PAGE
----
Released originally in 1992, this classily presented BFI Blu-Ray release of writer/director Neil Jordan’s The Crying Game is quite smart, coming with a booklet highlighting the film’s themes and impact and with some decent extras. That being said, over 20 years after its release, does this Academy Award nominated and winning film still have the power to entice?
The plot sees British soldier Jody (Forest Whitaker) kidnapped by the IRA and held hostage, where he develops a bond of sorts with IRA volunteer Fergus (Stephen Rea). Jody knows that, should the British not respond to the IRA’s demands, he will be shot but he pleads that Fergus promises him that, should he die, Fergus will seek out his love Dil in England and tell her everything. This one experience sends Fergus on a journey of discovery that threatens to challenge all he thought he knew. Back in ‘92 the film’s standing came as a result of its big central twist - which is actually less shocking today (due to its fame and the era in which we now live) but the visceral nature of its reveal still catches you off guard. However, there is more to Neil Jordan’s Thriller than a big twist, Jordan’s dissection of political allegiance, sexual and gender politics has arguably grown in its relevance.
In many ways Jordan’s Oscar winning screenplay was ahead of its time and instead of telling a familiar story of a turbulent era of cultural conflict, The Crying Game daringly seeks to tell the story from an unexpected angle and thus makes this film a risky, involving and impactful. Even if you know the twist, the drama is poignant and slightly tragic, as the central blossoming romance initially is an offshoot of an IRA tale but becomes so much more. Blending together issues of class, race, sexuality and gender, the film questions what societal norms are and speaks from the corner of an unexpected group of people, this stroke of genius means that the film has lived on far longer than it ever could have, had it been a straightforward IRA Thriller. It is a film that speaks from the heart and looks at the fragility of the human condition.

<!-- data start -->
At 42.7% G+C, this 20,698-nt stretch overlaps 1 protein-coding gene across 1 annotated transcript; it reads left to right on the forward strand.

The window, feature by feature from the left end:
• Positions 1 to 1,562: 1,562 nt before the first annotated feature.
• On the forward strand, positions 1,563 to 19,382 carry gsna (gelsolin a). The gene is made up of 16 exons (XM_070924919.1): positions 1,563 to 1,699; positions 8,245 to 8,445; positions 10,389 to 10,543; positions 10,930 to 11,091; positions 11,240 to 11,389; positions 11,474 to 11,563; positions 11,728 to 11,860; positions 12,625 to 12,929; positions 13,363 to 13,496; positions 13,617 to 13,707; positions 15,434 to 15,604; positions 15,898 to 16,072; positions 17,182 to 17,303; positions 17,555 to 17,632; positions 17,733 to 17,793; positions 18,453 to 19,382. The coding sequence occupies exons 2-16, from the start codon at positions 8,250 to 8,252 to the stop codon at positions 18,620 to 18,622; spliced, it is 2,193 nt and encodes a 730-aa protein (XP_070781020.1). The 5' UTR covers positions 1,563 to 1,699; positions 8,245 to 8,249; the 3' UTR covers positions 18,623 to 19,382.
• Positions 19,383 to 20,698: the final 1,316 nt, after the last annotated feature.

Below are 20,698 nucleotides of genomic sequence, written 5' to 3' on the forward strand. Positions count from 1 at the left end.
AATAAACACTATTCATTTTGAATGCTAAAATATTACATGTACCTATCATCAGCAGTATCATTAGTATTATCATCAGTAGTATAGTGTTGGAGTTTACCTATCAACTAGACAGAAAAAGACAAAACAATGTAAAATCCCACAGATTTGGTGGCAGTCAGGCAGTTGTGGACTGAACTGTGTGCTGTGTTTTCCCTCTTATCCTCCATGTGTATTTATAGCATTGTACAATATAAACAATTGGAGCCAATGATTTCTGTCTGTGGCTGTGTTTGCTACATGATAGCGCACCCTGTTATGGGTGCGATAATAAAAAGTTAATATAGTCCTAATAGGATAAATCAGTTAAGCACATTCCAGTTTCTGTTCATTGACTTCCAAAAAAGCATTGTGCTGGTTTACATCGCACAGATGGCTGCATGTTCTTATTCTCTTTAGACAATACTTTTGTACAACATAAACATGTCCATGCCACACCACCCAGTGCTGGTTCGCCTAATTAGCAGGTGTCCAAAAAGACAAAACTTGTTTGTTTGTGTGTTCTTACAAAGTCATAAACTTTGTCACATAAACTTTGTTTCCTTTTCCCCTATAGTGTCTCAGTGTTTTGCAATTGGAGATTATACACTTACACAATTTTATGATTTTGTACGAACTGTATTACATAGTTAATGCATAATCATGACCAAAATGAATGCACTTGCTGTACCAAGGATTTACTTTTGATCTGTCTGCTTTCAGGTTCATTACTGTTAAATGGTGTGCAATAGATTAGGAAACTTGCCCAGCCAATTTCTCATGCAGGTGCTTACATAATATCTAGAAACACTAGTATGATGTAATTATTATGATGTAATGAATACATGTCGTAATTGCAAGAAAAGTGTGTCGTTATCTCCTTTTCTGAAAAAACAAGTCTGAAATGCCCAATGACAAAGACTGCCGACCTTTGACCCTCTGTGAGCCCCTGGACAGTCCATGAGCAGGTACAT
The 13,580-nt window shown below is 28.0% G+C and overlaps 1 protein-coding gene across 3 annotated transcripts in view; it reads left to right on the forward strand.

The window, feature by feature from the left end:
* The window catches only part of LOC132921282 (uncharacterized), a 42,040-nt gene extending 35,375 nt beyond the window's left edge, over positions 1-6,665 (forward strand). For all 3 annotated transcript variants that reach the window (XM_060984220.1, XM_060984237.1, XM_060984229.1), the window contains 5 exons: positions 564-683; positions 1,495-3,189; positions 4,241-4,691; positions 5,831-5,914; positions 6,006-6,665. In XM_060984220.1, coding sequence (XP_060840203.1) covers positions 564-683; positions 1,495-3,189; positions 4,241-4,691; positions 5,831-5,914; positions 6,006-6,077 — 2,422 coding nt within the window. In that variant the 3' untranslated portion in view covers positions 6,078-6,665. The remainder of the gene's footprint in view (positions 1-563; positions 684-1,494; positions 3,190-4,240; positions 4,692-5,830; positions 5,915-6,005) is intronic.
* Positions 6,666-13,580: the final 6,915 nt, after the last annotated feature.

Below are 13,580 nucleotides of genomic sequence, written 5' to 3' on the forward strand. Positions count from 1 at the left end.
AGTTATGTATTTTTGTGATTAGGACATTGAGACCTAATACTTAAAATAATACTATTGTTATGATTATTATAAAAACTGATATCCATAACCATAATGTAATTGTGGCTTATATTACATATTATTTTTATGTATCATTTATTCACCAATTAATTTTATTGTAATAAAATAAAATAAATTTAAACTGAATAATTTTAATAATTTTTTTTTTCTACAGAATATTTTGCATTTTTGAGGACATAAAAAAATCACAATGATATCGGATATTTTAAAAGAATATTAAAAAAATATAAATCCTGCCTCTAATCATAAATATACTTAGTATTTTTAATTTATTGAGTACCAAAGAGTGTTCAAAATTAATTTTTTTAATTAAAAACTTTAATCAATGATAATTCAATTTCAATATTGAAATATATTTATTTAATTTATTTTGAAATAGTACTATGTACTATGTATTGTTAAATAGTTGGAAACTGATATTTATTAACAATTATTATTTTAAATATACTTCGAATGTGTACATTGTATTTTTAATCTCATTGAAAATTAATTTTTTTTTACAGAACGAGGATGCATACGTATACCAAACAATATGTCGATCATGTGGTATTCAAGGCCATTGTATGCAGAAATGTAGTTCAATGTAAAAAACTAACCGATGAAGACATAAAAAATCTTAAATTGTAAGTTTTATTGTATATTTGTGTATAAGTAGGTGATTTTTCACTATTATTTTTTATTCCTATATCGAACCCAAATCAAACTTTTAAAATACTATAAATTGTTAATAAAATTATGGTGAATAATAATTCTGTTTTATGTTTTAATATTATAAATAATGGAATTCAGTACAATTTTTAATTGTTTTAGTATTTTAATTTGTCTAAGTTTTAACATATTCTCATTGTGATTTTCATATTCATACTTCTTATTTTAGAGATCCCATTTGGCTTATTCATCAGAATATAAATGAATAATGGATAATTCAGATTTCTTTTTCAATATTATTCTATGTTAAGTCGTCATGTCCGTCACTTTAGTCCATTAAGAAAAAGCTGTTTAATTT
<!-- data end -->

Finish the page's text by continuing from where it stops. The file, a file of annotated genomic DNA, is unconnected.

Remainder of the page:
The performances are terrific all around, with Stephen Rea exuding humanity despite the situations in which he finds himself, as Forest Whitaker is heartbreakingly fearful, which is barely hidden behind a huge grin of bravery. While Miranda Richardson is rather unsettling as duty obsessed IRA member Jude, and Jim Broadbent offers amusing support as the unjudgmental and quite insightful barman Col. However this entire film belongs to Jaye Davidson, who gives a shattering performance that really broke down major barriers of what mainstream British cinema could - and would soon years later - assess. Davidson is sublime, and in this supporting role still has the power to make you laugh one minute and make you wholly sympathise with the character’s internal pain the next.
The Crying Game is a movie that, as the year’s have progressed, has become an even more meaningful piece of work. Visually noirish at times and with a soundtrack echoing the emotion of the screen, the Blu-Ray is not as polished as others but still clear and well presented. However it is the film itself that is the real draw and many say Neil Jordan is at his best here and while this release does not perhaps come as loaded as it could, the BFI’s release is an appropriately respectful treatment and the film itself remains one of unshakable truth as it refuses to villainies or attack but instead speaks about people trapped by their settings and forced to become something else as a result...and how destructive and painful that can be. A good release of a classic British film.
Special Features: Trailers / Alternative Ending (with commentary) / Making Of / Feature (w/ Commentary)
THE CRYING GAME (1992) / CERT: 18 / DIRECTOR & SCREENPLAY: NEIL JORDAN / STARRING: STEPHEN REA, MIRANDA RICHARDSON, JAYE DAVIDSON, FOREST WHITAKER / RELEASE DATE: 20TH FEBRUARY